Google attempts to simplify its upcoming Duet redesign for Chrome on phones

Google Chrome logo
Google Chrome logo (Image credit: Android Central)

What you need to know

  • Google has redesigned its redesign for mobile Chrome.
  • The bottom bar in the Duet design now has only three buttons.
  • The home page has also been changed — and not in a good way.

Google is once again tinkering with the design of its browser on mobile devices. Dubbed 'Duet,' the design aims to provide a more convenient browsing experience in today's world of 7-inch smartphones. The big change here is the company's decision to move many of the browser's tools and settings to the bottom of the screen, where they can more easily be reached via one-handed use.

However, Google wasn't satisfied with its initial idea and moved the URL bar back to the top, leaving everything else below. Now, the company is fiddling around with the design again (via Android Police), seemingly because its engineers think five buttons on the bottom bar are two buttons too many; it was already struggling with figuring out how to cleanly incorporate multiple elements via hidden and floating menus.

The different options available in the Chrome redesign

Source: Muhammad Jarir Kanji / Android Central (Image credit: Source: Muhammad Jarir Kanji / Android Central)

So, it's paring back the number of buttons at the bottom to just three. However, the company can't quite decide which of the three it wants to go with, so it's giving users a choice between different combinations, shown above. I suppose the company wants to let the users choose themselves.

The three combos currently on offer are

  • Home / Search / Share
  • Home / Search / Tab Switcher
  • New Tab / Search / Share

The new homepage design for mobile Chrome

Source: Muhammad Jarir Kanji / Android Central (Image credit: Source: Muhammad Jarir Kanji / Android Central)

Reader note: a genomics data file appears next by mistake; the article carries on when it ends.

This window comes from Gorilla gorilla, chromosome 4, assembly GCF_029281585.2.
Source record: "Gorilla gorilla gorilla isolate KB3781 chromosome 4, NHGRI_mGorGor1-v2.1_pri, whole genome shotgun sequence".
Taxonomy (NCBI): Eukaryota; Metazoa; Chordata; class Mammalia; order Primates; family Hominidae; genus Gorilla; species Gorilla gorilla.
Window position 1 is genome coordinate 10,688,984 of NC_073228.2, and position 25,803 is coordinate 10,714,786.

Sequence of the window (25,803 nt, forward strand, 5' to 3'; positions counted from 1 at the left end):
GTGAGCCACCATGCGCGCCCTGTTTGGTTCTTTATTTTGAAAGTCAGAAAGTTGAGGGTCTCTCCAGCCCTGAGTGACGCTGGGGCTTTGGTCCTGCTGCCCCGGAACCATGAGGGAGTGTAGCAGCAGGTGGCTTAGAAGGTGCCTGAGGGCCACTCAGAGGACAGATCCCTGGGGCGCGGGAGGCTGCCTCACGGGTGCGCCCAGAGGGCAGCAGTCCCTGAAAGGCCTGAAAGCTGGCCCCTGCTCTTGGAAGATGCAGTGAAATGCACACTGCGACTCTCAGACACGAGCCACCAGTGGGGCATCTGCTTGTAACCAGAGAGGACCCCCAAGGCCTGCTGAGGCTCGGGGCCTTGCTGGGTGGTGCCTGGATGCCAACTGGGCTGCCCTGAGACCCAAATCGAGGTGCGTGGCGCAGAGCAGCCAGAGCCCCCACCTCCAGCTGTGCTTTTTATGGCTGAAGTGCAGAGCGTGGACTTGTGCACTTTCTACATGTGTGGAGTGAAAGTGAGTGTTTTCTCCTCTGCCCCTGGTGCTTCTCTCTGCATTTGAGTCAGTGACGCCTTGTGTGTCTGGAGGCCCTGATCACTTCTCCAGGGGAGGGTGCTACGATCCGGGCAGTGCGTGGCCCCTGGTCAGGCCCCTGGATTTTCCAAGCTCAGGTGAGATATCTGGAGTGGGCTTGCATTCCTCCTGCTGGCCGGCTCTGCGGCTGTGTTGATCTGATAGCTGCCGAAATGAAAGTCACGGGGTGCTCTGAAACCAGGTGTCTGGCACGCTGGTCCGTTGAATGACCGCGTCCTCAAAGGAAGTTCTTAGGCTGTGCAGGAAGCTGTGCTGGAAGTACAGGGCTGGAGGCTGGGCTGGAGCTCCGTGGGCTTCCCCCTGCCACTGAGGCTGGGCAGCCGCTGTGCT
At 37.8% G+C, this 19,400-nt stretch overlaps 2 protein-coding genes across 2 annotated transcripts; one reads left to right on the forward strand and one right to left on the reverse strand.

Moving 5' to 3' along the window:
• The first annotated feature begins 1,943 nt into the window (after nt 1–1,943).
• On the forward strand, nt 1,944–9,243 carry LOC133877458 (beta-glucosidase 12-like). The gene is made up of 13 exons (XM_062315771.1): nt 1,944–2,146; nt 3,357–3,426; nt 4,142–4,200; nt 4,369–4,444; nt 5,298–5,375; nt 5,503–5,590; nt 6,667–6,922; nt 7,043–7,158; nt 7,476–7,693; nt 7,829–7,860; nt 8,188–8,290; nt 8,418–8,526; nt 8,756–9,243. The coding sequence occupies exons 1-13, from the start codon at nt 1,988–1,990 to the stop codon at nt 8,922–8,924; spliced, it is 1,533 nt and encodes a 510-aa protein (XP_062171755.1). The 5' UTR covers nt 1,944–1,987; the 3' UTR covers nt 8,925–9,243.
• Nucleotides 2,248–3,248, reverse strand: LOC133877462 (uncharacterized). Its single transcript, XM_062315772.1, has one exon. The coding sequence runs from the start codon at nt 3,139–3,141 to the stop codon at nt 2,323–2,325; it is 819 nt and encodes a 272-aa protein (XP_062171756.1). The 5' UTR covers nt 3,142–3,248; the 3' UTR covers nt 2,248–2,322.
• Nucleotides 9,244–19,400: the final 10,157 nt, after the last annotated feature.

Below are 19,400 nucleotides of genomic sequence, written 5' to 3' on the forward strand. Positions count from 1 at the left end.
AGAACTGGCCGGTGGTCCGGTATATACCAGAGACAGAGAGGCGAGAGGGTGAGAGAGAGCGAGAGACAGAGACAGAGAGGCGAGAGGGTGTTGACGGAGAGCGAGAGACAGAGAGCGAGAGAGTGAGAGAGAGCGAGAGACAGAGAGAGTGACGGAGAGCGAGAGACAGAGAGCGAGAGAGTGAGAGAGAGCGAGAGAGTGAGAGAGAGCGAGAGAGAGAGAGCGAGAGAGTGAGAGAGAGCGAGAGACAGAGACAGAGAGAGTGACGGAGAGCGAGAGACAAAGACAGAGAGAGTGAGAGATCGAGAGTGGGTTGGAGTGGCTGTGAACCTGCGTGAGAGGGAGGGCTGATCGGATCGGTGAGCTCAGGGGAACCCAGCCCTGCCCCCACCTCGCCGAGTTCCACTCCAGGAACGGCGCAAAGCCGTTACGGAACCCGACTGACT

You can access these options via the Chrome Duet flag by inputting chrome://flags/#enable-chrome-duet into the URL bar. It's disabled by default, and if you simply select the 'Enabled' option, you'll get the first of the three.

Note that for the two variants that don't feature the tab switcher at the bottom, it's been moved up to the top, very similar to how Chrome looks without the Duet design. And the additional options accessible via the vertical ellipsis have now been moved to the top as well, for all three variants.

It's a pretty confusing state of affairs as it stands, not only because of the myriad options thrown your way but also because the new home page with this design is extremely cluttered and includes your favorites, previews of open tabs, and suggested articles all in the same place. Ugh!

On top of that, all the options without the tab switcher at the bottom actually take you back to this gaudy new home page when you open the tab switcher, instead of the clean tab-switcher-that's-just-a-tab-switcher from before.

In its attempt at simplifying things, Google seems to have only made its browser more baroque and unappealing.

Google wants to make navigation in Chrome easier with new UI for tab groups

Muhammad Jarir Kanji